#Autism and destructive behavior

#Autism and destructive behavior

Something that really frustrates me is some of the destructive behavior we see from our kids on the #Autism spectrum.  Not all my kids are destructive, it’s mostly Gavin and to a much lesser extent,  Emmett. Just because a child is on the spectrum doesn’t mean they are going to be destructive.

Gavin has destroyed countless things over the years. Most of the physical damage was done to his own property but sometimes the damage occurred to other things as well.

We used to replace the destroyed items when we were just starting out on this journey.  We learned pretty quick that it was something we could keep up.  Not only was it to expensive but it sent the wrong message to Gavin.

The latest issue we have had was with his mattress cover.  As you can see,  it’s lost its effectiveness.  This began during his meltdowns and the end result can be seen below.

The only way we can even begin to have the slightest hope of teaching Gavin the value of money and to respect both his and other people’s property is to make him replace the items he breaks. Accidents are one thing but purposeful destruction is something all entirely different.

If you experience destructive behavior,  how do you cope and how do you teach your child that’s not acceptable behavior?

You’ll note in the picture below that Gavin is without a bed frame or box spring.  The reason for that is because he physically destroyed both,  one more than one occasion.  We can’t afford to replace things only to have them destroyed during a meltdown.


**Thanks for reading**

       -Lost and Tired

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These are all great ideas. The destruction seems to be related to the meltdowns.


I have a question for you. I just checked out your blog and I was wondering why you don't write more. You are very gifted and I loved what you had already. I would love to read more. Also if your interested, I think you would make a great moderator on the Autism Help Forum. Please let me know if your interested and shoot me an email.


Good ideas Chloe!

I know that it looks and feels terrible right now. But, when I worked at a treatment facility we actually had a child pull their mattress apart. And with time the child got better at not doing that.

I think you are right about not replacing everything that gets broken. I do the same with my own children. If its a necessity its does get replaced. A bed frame is not a necessity. So that doesn't NEED to be replaced. Clothing is a necessity….so it gets replaced A LOT in our house. I always try to buy second hand because my children will destroy brand new as quickly as used.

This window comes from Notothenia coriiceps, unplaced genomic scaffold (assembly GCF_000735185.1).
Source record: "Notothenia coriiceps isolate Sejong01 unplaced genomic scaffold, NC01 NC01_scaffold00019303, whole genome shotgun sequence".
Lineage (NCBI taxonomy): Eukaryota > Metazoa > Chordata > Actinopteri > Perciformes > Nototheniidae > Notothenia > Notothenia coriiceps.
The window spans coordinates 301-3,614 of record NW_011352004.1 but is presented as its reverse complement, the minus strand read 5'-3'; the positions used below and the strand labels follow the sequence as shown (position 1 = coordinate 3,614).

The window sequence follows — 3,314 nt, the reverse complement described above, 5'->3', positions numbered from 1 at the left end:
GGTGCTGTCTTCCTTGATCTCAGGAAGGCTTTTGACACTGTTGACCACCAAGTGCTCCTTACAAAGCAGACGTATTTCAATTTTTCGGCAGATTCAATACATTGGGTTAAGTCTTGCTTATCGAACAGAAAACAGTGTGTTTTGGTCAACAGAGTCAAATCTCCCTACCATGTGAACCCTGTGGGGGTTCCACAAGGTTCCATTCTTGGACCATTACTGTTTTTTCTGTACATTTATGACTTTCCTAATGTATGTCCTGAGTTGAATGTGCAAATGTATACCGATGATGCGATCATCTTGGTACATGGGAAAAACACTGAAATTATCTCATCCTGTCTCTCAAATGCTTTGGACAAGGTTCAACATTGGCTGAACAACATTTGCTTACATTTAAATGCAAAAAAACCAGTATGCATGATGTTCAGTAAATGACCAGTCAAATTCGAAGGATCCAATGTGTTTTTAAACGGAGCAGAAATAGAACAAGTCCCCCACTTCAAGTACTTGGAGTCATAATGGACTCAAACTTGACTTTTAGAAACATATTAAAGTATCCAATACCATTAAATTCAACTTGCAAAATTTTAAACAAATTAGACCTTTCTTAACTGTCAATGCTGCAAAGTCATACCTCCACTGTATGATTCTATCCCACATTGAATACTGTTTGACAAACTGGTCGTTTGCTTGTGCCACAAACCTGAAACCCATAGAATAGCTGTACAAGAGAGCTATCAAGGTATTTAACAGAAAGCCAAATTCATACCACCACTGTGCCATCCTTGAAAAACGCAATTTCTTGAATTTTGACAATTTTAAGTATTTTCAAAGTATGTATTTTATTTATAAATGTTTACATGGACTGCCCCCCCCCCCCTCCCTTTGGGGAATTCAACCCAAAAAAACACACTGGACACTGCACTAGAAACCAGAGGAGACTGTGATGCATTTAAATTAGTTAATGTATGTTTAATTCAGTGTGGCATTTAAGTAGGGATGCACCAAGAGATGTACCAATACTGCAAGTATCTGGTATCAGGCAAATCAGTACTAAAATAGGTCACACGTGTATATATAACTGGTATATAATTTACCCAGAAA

I also started giving them points for good behaviors/going above my expectations. They can use their points to buy something out of our treasure box. I don't know that the younger two have figured out that their good behaviors equals new toys. But, they are starting to "earn" the toys/trinkets they get. So hopefully in time they will learn some value of work and money and why we are careful with our things… and then again maybe they won't. But, I can dream, right?
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Another though I had, while yes destructive behavior is not okay, or acceptable, maybe for some reason he feels a need to do it? Is it at all do you think a self-regulation thing?(tearing the sheets makes him feel better etc), not that this is an excuse at all, was just thinking that if this is the case maybe he needs an alternate behavior he can do when he is upset that is similar, such as only ripping fabric that is in a certain basket. Or do you think it is more of a thing he does during a meltdown?
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Chloe R.

Just an idea I had, is there a safe place or area that Gavin can go when he has a meltdown or feels a meltdown coming on? Or a place he can be safely taken to? Maybe a place with a mat, or bean bag chairs, and few objects. That way there is less for him to destroy. Or maybe giving him some paper or scrap fabric that he is allowed to shred or rip when he feels the need to do these behaviors? Or if he is throwing, have a ball, in his safe meltdown spot, that he can throw safely without hurting anyone or anything, like a very soft ball.
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